I have—most of us have—grown up in an America we considered the greatest country in the world, but in believing that, we have had to brush aside a great many shameful episodes: the genocide of native Americans, Japanese internment, the Vietnam War, Kent State, the Muslim ban, the aftermath of Katrina, the imprisonment of children at the southern border. Now we are seriously confronting our most shameful legacy—the historic consignment of the black American to the lowest strata of American society. It's a situation that, met head-on by a competent leader, could turn a country toward true greatness, and yet the complexity of it—from wages to the prison system—is beyond the president's ability to comprehend. Add to this the pandemic and factor in his laziness: rallies are all he has.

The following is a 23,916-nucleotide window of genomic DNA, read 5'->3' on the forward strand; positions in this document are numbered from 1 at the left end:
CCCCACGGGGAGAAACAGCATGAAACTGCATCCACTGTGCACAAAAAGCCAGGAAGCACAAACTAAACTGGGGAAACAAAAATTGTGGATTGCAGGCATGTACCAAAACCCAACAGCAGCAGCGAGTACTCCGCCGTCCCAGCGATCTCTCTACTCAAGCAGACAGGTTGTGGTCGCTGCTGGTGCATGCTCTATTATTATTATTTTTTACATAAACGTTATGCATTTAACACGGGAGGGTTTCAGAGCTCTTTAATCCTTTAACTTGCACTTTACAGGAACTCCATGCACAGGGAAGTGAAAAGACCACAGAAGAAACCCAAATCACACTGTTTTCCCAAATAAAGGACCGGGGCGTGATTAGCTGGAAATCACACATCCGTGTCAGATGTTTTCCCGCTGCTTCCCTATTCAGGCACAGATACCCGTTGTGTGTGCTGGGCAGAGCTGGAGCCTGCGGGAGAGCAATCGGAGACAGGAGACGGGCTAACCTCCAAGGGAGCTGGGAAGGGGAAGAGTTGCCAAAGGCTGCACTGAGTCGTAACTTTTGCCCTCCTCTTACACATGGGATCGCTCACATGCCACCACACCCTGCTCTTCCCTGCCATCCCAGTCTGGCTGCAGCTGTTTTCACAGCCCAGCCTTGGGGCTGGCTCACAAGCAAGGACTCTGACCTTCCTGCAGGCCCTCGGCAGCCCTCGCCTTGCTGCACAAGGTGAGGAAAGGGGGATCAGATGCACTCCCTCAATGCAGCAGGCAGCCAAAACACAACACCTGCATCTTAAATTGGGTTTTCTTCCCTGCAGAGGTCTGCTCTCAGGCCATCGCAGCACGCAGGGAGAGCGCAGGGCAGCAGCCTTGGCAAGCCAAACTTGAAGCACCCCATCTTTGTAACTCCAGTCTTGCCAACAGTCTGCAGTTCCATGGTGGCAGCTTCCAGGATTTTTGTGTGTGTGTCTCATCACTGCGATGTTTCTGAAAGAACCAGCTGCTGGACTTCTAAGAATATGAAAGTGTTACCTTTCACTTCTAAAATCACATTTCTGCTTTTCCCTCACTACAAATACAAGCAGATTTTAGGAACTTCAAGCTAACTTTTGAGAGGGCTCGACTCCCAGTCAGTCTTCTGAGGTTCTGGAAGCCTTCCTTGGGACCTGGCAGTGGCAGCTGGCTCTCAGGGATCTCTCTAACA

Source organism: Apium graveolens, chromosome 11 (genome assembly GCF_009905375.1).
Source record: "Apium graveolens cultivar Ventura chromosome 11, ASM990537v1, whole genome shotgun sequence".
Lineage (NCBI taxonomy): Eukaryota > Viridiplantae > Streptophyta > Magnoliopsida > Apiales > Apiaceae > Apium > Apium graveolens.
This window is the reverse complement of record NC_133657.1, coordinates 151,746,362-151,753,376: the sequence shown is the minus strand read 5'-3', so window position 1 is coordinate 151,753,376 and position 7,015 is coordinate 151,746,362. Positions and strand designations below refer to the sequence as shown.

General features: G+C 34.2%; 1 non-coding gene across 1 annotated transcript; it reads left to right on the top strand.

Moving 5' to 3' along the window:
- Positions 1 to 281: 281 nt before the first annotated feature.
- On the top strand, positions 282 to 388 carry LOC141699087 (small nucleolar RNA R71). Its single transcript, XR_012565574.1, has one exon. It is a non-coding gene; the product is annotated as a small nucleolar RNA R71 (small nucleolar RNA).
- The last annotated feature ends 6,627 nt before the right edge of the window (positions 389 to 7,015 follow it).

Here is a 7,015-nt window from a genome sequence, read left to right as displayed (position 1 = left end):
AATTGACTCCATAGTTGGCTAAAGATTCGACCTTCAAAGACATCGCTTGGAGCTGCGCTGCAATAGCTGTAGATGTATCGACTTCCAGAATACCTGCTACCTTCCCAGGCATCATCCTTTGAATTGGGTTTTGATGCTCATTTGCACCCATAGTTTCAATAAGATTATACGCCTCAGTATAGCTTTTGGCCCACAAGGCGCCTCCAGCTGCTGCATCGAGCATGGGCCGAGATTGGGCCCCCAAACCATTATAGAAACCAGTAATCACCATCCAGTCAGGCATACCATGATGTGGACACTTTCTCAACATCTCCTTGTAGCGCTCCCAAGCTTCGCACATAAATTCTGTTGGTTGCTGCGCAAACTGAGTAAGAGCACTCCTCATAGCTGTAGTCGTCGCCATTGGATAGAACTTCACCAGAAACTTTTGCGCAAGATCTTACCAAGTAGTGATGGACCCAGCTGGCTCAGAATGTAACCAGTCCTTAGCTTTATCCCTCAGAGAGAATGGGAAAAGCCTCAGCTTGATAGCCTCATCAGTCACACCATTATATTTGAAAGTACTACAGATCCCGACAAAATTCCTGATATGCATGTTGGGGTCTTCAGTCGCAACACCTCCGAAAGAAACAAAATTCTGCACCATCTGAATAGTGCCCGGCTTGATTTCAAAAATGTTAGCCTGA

Remember that fact when the red hats appear in Tulsa and the president starts delineating his list of sure-fire one-liners—remember that a country can only become "great again" if it was once great. The stigma of slavery and the shame of nearly two centuries of trying to prove that the Civil War meant something have impugned that greatness. But when we require answers and direction, we see a leader who lacks both. But we get waivers.

He falls in line with other lazy autocrats, and most resembles England's Boris Johnson who, like Trump, revels in the spotlight and the speech-making, but remains ignorant of the most basic government protocols and seldom has a clue what he's talking about. He least resembles the active autocrats like Putin and Bolsonaro, because ruling with an iron hand requires effort. Neither Trump nor Johnson can be bothered.